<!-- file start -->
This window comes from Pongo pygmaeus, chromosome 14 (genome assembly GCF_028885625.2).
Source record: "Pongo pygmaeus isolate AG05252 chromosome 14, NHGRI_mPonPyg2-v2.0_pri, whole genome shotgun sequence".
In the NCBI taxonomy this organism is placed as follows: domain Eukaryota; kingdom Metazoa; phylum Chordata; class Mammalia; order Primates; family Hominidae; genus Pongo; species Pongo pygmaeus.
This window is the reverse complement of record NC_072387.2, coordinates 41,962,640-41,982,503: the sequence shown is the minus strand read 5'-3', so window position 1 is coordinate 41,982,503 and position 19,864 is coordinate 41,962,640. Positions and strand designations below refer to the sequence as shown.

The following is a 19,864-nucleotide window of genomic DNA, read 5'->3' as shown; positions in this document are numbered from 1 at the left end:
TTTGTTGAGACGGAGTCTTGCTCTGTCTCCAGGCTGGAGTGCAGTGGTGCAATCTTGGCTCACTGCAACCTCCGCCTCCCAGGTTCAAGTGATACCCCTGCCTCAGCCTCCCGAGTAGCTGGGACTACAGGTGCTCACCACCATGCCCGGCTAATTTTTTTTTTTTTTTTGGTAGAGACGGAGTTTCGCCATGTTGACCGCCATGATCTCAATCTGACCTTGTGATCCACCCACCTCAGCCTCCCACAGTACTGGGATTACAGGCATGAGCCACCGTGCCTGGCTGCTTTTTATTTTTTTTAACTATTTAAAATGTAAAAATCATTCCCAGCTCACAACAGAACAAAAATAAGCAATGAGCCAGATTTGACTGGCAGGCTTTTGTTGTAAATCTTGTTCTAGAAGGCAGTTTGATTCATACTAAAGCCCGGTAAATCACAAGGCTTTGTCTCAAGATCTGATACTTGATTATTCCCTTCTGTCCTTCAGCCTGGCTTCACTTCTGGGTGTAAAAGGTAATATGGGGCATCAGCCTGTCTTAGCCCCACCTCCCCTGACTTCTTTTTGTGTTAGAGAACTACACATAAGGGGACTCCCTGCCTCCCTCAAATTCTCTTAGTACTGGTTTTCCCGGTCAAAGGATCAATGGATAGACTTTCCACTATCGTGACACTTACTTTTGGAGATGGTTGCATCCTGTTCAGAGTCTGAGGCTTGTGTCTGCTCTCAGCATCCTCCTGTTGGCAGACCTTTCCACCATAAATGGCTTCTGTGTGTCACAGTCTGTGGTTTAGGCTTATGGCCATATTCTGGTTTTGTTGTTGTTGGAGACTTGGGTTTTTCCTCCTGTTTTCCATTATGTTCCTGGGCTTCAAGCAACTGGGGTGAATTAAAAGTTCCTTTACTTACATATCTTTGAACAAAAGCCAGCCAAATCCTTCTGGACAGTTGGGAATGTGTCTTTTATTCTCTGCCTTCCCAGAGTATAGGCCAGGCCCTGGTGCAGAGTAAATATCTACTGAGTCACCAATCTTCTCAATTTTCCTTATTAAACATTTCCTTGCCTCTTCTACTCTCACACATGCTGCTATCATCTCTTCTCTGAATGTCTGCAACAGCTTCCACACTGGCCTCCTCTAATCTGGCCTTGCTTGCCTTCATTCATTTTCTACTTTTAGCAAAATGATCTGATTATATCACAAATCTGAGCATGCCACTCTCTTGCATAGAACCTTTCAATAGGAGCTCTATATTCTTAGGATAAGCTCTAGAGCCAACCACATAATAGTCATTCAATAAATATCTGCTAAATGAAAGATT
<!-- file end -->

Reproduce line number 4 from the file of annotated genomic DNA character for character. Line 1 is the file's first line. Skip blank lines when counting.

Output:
This window is the reverse complement of record NC_072387.2, coordinates 41,962,640-41,982,503: the sequence shown is the minus strand read 5'-3', so window position 1 is coordinate 41,982,503 and position 19,864 is coordinate 41,962,640. Positions and strand designations below refer to the sequence as shown.